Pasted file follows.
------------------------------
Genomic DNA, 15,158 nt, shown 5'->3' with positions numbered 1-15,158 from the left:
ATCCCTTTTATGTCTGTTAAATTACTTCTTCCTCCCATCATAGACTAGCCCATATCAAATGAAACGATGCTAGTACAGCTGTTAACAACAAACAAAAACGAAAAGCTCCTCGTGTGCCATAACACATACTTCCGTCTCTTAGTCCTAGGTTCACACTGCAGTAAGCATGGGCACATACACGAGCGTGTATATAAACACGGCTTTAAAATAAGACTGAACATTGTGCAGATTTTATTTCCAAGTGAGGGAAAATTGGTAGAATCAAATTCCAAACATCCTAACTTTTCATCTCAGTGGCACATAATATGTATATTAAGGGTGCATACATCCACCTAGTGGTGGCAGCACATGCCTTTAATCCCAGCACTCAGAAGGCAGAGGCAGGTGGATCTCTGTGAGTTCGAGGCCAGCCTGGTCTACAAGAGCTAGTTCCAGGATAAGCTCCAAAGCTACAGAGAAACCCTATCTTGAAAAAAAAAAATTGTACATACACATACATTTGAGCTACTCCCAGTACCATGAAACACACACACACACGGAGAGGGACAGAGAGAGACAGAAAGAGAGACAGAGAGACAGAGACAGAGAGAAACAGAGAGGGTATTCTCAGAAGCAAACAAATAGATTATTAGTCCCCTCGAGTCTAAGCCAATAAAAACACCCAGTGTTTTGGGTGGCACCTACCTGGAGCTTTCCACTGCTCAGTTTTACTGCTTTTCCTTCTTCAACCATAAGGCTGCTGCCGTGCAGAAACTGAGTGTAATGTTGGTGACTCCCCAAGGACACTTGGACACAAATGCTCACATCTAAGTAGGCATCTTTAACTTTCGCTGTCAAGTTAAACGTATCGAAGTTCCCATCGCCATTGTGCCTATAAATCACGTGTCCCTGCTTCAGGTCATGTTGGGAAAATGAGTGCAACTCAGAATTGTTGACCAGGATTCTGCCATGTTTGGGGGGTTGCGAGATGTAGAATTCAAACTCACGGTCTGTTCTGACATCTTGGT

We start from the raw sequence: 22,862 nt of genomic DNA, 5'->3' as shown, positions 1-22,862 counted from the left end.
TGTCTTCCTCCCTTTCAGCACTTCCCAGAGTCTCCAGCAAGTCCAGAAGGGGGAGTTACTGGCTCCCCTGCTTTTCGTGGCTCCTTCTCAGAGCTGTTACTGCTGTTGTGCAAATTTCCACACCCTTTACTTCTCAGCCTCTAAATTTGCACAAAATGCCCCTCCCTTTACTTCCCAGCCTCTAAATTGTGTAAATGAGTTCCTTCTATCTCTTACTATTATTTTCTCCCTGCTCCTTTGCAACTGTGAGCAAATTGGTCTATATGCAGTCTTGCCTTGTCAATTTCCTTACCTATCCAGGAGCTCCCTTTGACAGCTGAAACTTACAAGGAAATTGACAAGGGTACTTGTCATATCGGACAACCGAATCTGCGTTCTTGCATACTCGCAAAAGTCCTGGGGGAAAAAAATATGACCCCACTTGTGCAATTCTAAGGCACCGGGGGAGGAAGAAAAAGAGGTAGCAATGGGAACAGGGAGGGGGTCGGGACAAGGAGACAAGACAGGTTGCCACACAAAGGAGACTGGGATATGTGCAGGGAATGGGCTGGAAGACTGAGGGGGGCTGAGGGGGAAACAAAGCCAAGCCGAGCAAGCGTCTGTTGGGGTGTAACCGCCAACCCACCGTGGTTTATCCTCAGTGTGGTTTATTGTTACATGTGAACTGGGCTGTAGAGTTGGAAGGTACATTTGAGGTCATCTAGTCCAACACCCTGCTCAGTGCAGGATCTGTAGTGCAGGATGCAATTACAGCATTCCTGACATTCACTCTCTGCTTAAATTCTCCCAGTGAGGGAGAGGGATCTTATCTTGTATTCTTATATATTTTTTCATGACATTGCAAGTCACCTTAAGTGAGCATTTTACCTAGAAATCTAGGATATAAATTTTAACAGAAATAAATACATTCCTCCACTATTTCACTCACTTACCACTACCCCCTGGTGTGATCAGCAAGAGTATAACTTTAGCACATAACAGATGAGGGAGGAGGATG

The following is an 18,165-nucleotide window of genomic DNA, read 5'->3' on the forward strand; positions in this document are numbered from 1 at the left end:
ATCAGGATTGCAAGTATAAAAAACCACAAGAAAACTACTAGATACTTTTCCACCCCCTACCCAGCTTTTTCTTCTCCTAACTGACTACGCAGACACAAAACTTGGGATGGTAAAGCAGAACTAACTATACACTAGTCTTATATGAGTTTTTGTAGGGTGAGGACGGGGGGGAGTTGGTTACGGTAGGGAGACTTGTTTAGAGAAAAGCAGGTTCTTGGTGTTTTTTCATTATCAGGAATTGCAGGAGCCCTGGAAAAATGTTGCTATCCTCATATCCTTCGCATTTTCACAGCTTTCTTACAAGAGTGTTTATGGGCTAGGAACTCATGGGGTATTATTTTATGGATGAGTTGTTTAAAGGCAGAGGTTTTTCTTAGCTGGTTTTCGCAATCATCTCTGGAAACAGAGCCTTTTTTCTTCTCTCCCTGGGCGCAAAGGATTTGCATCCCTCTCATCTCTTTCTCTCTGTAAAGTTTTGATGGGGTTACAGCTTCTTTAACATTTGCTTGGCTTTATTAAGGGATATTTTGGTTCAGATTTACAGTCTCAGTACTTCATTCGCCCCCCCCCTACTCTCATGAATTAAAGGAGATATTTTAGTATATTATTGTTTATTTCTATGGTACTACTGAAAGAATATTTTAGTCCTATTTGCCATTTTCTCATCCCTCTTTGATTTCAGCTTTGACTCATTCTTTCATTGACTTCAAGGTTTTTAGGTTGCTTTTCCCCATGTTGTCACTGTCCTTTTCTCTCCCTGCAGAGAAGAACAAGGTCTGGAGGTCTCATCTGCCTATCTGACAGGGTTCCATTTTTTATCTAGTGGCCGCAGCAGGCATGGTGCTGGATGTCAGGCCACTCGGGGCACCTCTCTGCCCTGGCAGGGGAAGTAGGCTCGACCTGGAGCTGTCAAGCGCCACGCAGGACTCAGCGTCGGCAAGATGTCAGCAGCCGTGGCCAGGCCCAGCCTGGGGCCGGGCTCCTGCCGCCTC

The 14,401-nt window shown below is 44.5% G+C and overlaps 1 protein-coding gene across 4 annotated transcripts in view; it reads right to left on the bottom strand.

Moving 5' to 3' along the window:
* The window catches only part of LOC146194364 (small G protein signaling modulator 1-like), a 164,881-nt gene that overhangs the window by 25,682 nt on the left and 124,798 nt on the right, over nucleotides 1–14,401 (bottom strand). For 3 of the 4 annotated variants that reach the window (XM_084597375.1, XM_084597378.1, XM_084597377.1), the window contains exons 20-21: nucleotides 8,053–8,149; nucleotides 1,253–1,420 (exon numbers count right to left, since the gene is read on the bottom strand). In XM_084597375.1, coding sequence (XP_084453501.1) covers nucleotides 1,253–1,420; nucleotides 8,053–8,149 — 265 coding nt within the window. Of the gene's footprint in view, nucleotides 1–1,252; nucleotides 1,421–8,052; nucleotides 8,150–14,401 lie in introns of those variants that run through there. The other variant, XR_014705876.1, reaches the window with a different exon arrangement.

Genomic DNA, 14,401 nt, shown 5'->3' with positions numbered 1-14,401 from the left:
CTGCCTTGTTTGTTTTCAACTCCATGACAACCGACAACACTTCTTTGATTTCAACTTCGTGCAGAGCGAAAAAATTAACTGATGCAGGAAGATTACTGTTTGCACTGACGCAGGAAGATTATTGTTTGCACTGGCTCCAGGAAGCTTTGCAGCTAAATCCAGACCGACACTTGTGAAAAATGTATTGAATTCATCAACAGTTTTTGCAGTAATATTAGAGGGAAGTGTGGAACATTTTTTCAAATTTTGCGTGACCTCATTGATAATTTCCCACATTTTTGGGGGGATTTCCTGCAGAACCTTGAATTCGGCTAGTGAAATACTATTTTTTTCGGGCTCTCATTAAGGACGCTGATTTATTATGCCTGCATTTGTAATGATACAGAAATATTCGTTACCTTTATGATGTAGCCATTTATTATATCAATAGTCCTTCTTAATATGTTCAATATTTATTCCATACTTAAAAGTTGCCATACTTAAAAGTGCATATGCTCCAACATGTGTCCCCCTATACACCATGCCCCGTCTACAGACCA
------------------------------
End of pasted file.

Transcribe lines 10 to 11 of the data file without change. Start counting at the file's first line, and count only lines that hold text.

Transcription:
Genomic DNA, 14,401 nt, shown 5'->3' with positions numbered 1-14,401 from the left:
CTGCCTTGTTTGTTTTCAACTCCATGACAACCGACAACACTTCTTTGATTTCAACTTCGTGCAGAGCGAAAAAATTAACTGATGCAGGAAGATTACTGTTTGCACTGACGCAGGAAGATTATTGTTTGCACTGGCTCCAGGAAGCTTTGCAGCTAAATCCAGACCGACACTTGTGAAAAATGTATTGAATTCATCAACAGTTTTTGCAGTAATATTAGAGGGAAGTGTGGAACATTTTTTCAAATTTTGCGTGACCTCATTGATAATTTCCCACATTTTTGGGGGGATTTCCTGCAGAACCTTGAATTCGGCTAGTGAAATACTATTTTTTTCGGGCTCTCATTAAGGACGCTGATTTATTATGCCTGCATTTGTAATGATACAGAAATATTCGTTACCTTTATGATGTAGCCATTTATTATATCAATAGTCCTTCTTAATATGTTCAATATTTATTCCATACTTAAAAGTTGCCATACTTAAAAGTGCATATGCTCCAACATGTGTCCCCCTATACACCATGCCCCGTCTACAGACCA